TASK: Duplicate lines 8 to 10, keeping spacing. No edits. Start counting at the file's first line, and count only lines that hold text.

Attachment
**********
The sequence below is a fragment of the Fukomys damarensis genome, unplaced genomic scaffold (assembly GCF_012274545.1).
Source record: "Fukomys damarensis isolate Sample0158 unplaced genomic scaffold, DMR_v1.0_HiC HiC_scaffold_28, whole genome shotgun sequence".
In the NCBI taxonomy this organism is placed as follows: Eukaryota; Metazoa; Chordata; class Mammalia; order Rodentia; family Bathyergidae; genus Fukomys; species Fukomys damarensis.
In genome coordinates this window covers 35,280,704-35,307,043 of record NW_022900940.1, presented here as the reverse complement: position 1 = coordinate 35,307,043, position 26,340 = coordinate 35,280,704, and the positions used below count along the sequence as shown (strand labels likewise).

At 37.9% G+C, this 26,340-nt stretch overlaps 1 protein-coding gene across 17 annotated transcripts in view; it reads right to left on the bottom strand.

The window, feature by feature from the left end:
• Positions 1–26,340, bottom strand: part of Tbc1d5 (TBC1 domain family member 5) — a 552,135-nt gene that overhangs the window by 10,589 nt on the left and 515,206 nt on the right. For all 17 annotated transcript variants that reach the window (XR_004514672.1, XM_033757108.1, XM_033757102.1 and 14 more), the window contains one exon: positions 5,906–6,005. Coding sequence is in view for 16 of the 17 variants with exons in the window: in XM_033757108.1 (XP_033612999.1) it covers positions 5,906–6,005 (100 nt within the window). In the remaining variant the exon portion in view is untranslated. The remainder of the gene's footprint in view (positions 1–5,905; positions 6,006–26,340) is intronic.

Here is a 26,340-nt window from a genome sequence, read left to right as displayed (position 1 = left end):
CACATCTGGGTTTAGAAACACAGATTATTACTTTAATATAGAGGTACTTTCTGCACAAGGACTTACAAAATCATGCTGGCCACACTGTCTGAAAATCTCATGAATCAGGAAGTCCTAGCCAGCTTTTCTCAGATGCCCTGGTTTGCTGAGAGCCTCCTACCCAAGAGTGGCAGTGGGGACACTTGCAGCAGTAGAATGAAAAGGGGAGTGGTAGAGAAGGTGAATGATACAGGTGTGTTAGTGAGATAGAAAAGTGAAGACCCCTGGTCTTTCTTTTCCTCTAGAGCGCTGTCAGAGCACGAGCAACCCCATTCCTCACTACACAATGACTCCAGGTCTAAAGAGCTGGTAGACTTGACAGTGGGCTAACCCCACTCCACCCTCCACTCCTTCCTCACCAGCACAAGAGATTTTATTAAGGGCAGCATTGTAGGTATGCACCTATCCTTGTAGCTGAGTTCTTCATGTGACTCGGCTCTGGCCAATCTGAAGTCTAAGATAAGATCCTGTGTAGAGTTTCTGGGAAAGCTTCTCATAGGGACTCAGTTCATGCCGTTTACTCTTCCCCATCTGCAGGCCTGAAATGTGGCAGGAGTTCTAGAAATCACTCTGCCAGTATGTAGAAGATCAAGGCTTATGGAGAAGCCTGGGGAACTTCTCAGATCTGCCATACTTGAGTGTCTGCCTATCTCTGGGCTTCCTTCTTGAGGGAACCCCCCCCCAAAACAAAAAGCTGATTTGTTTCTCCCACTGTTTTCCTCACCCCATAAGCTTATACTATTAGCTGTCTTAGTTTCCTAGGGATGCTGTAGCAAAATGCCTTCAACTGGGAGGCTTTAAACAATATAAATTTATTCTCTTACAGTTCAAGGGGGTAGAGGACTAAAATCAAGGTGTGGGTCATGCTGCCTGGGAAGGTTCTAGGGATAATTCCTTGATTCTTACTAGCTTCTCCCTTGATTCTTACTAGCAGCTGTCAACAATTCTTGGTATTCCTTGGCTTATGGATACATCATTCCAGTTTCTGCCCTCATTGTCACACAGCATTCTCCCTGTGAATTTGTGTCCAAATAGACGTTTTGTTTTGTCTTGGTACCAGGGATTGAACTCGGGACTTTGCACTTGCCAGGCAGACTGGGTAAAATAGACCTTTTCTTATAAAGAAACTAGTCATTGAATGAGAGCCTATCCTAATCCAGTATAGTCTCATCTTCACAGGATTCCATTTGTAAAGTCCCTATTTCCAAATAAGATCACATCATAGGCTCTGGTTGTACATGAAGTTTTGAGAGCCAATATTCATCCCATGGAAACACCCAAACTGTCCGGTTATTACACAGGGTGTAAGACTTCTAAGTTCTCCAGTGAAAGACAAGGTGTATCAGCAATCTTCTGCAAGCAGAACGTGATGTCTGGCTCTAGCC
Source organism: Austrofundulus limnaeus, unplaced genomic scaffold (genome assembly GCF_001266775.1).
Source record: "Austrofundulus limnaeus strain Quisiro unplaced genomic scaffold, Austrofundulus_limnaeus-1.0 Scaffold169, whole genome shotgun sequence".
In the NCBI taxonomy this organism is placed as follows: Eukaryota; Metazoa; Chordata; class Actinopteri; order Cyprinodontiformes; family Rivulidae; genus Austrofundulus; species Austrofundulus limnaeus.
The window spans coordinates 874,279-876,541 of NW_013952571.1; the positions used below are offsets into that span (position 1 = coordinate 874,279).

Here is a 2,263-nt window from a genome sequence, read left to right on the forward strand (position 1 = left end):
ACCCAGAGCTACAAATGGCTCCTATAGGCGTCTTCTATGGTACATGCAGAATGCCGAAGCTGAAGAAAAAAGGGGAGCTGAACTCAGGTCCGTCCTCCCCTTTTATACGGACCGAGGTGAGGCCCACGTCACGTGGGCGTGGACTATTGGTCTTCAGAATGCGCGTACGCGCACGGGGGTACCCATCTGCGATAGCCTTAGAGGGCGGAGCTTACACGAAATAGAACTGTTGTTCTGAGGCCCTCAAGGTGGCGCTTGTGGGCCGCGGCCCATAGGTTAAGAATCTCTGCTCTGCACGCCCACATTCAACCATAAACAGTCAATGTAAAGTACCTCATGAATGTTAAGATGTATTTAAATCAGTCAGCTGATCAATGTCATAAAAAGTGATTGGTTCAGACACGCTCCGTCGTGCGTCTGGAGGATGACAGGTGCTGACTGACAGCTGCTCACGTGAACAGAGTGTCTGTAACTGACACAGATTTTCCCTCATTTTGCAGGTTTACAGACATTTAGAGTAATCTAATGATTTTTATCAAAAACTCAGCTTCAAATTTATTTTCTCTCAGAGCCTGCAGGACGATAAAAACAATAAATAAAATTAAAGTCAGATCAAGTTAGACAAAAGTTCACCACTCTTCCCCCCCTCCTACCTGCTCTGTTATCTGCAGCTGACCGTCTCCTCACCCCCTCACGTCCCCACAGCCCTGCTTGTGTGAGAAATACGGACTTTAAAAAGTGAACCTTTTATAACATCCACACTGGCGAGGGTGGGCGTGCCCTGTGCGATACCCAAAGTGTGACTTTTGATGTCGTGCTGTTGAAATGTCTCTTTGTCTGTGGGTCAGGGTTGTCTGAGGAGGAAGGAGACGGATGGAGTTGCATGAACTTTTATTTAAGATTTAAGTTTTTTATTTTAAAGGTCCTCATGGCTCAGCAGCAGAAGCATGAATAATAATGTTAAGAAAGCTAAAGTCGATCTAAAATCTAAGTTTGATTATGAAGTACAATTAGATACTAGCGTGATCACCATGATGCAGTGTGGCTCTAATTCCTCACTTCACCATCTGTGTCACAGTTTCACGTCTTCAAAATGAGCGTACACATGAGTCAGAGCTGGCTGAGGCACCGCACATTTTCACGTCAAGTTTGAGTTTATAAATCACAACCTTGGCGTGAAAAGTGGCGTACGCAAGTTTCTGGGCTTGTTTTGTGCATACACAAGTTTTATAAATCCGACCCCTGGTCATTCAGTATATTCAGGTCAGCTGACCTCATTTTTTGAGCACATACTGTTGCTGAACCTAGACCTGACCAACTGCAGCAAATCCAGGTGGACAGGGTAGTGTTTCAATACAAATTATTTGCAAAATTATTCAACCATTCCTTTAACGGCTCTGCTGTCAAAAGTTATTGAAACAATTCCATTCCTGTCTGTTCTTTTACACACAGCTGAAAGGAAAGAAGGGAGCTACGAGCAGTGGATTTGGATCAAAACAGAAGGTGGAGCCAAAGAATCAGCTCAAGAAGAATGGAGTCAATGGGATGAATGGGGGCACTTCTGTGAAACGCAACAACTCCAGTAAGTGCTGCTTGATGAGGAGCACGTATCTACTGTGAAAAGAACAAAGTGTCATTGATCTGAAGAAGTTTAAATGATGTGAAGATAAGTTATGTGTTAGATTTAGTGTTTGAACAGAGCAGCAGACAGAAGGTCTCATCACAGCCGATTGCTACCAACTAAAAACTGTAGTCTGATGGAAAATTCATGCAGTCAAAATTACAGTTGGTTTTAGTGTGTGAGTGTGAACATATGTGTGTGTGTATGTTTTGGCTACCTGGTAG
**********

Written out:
Here is a 26,340-nt window from a genome sequence, read left to right as displayed (position 1 = left end):
CACATCTGGGTTTAGAAACACAGATTATTACTTTAATATAGAGGTACTTTCTGCACAAGGACTTACAAAATCATGCTGGCCACACTGTCTGAAAATCTCATGAATCAGGAAGTCCTAGCCAGCTTTTCTCAGATGCCCTGGTTTGCTGAGAGCCTCCTACCCAAGAGTGGCAGTGGGGACACTTGCAGCAGTAGAATGAAAAGGGGAGTGGTAGAGAAGGTGAATGATACAGGTGTGTTAGTGAGATAGAAAAGTGAAGACCCCTGGTCTTTCTTTTCCTCTAGAGCGCTGTCAGAGCACGAGCAACCCCATTCCTCACTACACAATGACTCCAGGTCTAAAGAGCTGGTAGACTTGACAGTGGGCTAACCCCACTCCACCCTCCACTCCTTCCTCACCAGCACAAGAGATTTTATTAAGGGCAGCATTGTAGGTATGCACCTATCCTTGTAGCTGAGTTCTTCATGTGACTCGGCTCTGGCCAATCTGAAGTCTAAGATAAGATCCTGTGTAGAGTTTCTGGGAAAGCTTCTCATAGGGACTCAGTTCATGCCGTTTACTCTTCCCCATCTGCAGGCCTGAAATGTGGCAGGAGTTCTAGAAATCACTCTGCCAGTATGTAGAAGATCAAGGCTTATGGAGAAGCCTGGGGAACTTCTCAGATCTGCCATACTTGAGTGTCTGCCTATCTCTGGGCTTCCTTCTTGAGGGAACCCCCCCCCAAAACAAAAAGCTGATTTGTTTCTCCCACTGTTTTCCTCACCCCATAAGCTTATACTATTAGCTGTCTTAGTTTCCTAGGGATGCTGTAGCAAAATGCCTTCAACTGGGAGGCTTTAAACAATATAAATTTATTCTCTTACAGTTCAAGGGGGTAGAGGACTAAAATCAAGGTGTGGGTCATGCTGCCTGGGAAGGTTCTAGGGATAATTCCTTGATTCTTACTAGCTTCTCCCTTGATTCTTACTAGCAGCTGTCAACAATTCTTGGTATTCCTTGGCTTATGGATACATCATTCCAGTTTCTGCCCTCATTGTCACACAGCATTCTCCCTGTGAATTTGTGTCCAAATAGACGTTTTGTTTTGTCTTGGTACCAGGGATTGAACTCGGGACTTTGCACTTGCCAGGCAGACTGGGTAAAATAGACCTTTTCTTATAAAGAAACTAGTCATTGAATGAGAGCCTATCCTAATCCAGTATAGTCTCATCTTCACAGGATTCCATTTGTAAAGTCCCTATTTCCAAATAAGATCACATCATAGGCTCTGGTTGTACATGAAGTTTTGAGAGCCAATATTCATCCCATGGAAACACCCAAACTGTCCGGTTATTACACAGGGTGTAAGACTTCTAAGTTCTCCAGTGAAAGACAAGGTGTATCAGCAATCTTCTGCAAGCAGAACGTGATGTCTGGCTCTAGCC
Source organism: Austrofundulus limnaeus, unplaced genomic scaffold (genome assembly GCF_001266775.1).